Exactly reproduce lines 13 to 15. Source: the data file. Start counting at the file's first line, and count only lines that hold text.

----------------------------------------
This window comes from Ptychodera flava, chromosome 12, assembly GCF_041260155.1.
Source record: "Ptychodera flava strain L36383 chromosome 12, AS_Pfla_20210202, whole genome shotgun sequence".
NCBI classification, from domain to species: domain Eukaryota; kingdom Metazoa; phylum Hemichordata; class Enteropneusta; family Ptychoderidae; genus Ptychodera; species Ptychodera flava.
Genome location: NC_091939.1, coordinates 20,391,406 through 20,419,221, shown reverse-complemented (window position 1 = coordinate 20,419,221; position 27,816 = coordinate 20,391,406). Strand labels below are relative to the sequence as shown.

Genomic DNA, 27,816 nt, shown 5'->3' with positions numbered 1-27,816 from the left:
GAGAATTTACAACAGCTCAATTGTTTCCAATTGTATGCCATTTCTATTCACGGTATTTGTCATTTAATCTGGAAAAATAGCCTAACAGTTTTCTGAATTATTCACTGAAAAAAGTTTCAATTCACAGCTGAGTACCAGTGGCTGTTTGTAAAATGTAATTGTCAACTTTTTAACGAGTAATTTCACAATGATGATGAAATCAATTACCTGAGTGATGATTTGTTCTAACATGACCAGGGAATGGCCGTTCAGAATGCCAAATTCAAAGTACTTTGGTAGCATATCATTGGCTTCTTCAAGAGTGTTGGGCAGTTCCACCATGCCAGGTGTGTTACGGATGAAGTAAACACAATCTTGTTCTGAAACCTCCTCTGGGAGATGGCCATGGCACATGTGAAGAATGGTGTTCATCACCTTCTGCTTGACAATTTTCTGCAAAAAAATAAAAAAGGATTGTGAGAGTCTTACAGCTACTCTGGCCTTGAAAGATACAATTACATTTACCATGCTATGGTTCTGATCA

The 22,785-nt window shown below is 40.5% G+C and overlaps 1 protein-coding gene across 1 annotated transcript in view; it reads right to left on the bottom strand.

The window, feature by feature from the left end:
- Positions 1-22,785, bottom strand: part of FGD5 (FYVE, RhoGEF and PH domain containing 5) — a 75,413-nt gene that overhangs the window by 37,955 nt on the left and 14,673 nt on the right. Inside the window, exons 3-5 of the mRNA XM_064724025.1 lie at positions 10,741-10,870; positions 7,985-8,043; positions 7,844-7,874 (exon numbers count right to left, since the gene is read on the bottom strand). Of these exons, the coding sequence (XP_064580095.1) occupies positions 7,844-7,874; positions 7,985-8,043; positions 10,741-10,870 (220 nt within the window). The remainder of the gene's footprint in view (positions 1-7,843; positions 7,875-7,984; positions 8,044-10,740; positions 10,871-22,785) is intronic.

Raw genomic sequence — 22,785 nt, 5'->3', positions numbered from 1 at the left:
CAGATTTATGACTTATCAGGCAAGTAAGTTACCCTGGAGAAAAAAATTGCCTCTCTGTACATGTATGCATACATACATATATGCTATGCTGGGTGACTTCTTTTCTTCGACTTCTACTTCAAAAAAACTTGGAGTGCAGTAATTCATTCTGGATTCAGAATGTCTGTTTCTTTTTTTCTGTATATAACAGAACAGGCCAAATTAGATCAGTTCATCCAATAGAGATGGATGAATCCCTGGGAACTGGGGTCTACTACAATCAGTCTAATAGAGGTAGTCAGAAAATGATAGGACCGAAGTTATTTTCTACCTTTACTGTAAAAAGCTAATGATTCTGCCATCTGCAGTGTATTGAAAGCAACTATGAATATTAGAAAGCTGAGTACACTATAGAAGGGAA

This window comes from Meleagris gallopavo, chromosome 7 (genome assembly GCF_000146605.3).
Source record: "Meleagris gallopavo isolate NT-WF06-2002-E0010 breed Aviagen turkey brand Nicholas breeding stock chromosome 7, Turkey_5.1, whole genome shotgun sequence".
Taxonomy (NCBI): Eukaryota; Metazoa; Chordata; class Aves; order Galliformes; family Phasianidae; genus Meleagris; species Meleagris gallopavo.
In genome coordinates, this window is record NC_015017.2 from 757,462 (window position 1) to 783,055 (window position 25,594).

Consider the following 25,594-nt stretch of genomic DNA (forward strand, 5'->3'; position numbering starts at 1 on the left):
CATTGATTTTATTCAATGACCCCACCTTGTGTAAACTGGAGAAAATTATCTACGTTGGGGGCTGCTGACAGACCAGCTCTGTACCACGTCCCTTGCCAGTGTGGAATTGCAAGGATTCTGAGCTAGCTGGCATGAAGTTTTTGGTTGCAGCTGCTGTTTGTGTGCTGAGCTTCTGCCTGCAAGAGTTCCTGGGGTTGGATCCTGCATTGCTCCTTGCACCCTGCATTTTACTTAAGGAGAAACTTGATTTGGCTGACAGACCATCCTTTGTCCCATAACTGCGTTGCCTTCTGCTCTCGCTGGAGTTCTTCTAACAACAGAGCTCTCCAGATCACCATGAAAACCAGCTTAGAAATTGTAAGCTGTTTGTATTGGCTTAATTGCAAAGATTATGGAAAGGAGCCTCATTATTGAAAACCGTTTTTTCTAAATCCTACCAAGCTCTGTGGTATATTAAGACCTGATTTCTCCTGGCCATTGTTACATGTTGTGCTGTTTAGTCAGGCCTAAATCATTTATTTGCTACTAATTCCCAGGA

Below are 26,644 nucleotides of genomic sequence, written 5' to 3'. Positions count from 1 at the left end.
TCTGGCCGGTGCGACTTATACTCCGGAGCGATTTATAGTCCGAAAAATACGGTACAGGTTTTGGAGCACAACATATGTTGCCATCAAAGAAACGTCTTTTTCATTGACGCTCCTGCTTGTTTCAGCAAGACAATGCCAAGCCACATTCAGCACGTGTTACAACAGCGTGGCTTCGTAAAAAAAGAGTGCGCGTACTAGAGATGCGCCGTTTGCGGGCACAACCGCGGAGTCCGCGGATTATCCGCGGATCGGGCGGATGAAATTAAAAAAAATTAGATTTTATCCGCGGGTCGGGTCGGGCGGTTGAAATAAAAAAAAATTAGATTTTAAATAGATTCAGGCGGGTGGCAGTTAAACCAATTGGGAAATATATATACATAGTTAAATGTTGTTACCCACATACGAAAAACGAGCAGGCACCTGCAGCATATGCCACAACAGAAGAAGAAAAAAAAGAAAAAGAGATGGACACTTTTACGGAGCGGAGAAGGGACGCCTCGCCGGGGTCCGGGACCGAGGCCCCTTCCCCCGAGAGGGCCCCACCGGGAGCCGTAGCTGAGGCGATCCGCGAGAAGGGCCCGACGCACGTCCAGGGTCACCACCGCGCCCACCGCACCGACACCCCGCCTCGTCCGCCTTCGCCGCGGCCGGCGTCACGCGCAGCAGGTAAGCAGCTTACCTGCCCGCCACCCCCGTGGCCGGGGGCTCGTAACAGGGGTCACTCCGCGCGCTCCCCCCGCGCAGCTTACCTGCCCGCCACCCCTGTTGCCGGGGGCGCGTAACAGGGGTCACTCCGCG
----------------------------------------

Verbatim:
Source record: "Meleagris gallopavo isolate NT-WF06-2002-E0010 breed Aviagen turkey brand Nicholas breeding stock chromosome 7, Turkey_5.1, whole genome shotgun sequence".
Taxonomy (NCBI): Eukaryota; Metazoa; Chordata; class Aves; order Galliformes; family Phasianidae; genus Meleagris; species Meleagris gallopavo.
In genome coordinates, this window is record NC_015017.2 from 757,462 (window position 1) to 783,055 (window position 25,594).